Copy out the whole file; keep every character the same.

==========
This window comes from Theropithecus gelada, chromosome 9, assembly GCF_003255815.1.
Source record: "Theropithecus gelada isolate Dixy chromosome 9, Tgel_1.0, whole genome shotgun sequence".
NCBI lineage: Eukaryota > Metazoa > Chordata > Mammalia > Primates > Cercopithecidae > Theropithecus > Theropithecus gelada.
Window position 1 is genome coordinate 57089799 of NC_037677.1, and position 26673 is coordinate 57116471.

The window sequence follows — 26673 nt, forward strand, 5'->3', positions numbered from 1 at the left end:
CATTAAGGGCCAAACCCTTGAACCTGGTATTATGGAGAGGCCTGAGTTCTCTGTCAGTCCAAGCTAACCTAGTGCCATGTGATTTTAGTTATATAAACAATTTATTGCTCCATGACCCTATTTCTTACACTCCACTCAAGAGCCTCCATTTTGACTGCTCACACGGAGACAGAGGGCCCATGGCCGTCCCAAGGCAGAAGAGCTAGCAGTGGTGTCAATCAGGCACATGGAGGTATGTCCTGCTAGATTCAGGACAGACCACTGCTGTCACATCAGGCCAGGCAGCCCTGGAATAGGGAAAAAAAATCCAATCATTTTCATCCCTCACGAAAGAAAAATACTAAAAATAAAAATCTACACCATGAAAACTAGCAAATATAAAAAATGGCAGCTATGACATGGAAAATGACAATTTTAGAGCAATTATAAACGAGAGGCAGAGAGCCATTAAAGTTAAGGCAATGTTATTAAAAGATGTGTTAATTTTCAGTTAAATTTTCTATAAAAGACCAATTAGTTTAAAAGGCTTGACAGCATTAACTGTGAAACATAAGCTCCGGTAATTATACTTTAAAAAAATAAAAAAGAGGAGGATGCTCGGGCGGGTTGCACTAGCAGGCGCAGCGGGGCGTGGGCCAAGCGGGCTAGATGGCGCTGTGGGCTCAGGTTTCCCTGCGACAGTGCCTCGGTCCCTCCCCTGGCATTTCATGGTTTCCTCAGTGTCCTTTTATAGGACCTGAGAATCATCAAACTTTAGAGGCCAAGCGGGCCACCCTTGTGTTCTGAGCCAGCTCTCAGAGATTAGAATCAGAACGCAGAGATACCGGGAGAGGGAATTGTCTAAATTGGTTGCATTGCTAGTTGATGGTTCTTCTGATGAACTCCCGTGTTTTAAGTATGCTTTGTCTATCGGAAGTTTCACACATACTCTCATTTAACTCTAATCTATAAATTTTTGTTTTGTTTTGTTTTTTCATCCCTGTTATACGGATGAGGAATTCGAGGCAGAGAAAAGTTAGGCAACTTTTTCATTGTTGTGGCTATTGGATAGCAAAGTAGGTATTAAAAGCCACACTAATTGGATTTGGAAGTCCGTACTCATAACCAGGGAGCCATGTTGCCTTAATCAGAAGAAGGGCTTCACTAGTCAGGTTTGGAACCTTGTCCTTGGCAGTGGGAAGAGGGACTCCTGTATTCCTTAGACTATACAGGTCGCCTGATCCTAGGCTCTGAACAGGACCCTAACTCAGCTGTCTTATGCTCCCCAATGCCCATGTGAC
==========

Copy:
This window comes from Theropithecus gelada, chromosome 9, assembly GCF_003255815.1.
Source record: "Theropithecus gelada isolate Dixy chromosome 9, Tgel_1.0, whole genome shotgun sequence".
NCBI lineage: Eukaryota > Metazoa > Chordata > Mammalia > Primates > Cercopithecidae > Theropithecus > Theropithecus gelada.
Window position 1 is genome coordinate 57089799 of NC_037677.1, and position 26673 is coordinate 57116471.

The window sequence follows — 26673 nt, forward strand, 5'->3', positions numbered from 1 at the left end:
CATTAAGGGCCAAACCCTTGAACCTGGTATTATGGAGAGGCCTGAGTTCTCTGTCAGTCCAAGCTAACCTAGTGCCATGTGATTTTAGTTATATAAACAATTTATTGCTCCATGACCCTATTTCTTACACTCCACTCAAGAGCCTCCATTTTGACTGCTCACACGGAGACAGAGGGCCCATGGCCGTCCCAAGGCAGAAGAGCTAGCAGTGGTGTCAATCAGGCACATGGAGGTATGTCCTGCTAGATTCAGGACAGACCACTGCTGTCACATCAGGCCAGGCAGCCCTGGAATAGGGAAAAAAAATCCAATCATTTTCATCCCTCACGAAAGAAAAATACTAAAAATAAAAATCTACACCATGAAAACTAGCAAATATAAAAAATGGCAGCTATGACATGGAAAATGACAATTTTAGAGCAATTATAAACGAGAGGCAGAGAGCCATTAAAGTTAAGGCAATGTTATTAAAAGATGTGTTAATTTTCAGTTAAATTTTCTATAAAAGACCAATTAGTTTAAAAGGCTTGACAGCATTAACTGTGAAACATAAGCTCCGGTAATTATACTTTAAAAAAATAAAAAAGAGGAGGATGCTCGGGCGGGTTGCACTAGCAGGCGCAGCGGGGCGTGGGCCAAGCGGGCTAGATGGCGCTGTGGGCTCAGGTTTCCCTGCGACAGTGCCTCGGTCCCTCCCCTGGCATTTCATGGTTTCCTCAGTGTCCTTTTATAGGACCTGAGAATCATCAAACTTTAGAGGCCAAGCGGGCCACCCTTGTGTTCTGAGCCAGCTCTCAGAGATTAGAATCAGAACGCAGAGATACCGGGAGAGGGAATTGTCTAAATTGGTTGCATTGCTAGTTGATGGTTCTTCTGATGAACTCCCGTGTTTTAAGTATGCTTTGTCTATCGGAAGTTTCACACATACTCTCATTTAACTCTAATCTATAAATTTTTGTTTTGTTTTGTTTTTTCATCCCTGTTATACGGATGAGGAATTCGAGGCAGAGAAAAGTTAGGCAACTTTTTCATTGTTGTGGCTATTGGATAGCAAAGTAGGTATTAAAAGCCACACTAATTGGATTTGGAAGTCCGTACTCATAACCAGGGAGCCATGTTGCCTTAATCAGAAGAAGGGCTTCACTAGTCAGGTTTGGAACCTTGTCCTTGGCAGTGGGAAGAGGGACTCCTGTATTCCTTAGACTATACAGGTCGCCTGATCCTAGGCTCTGAACAGGACCCTAACTCAGCTGTCTTATGCTCCCCAATGCCCATGTGAC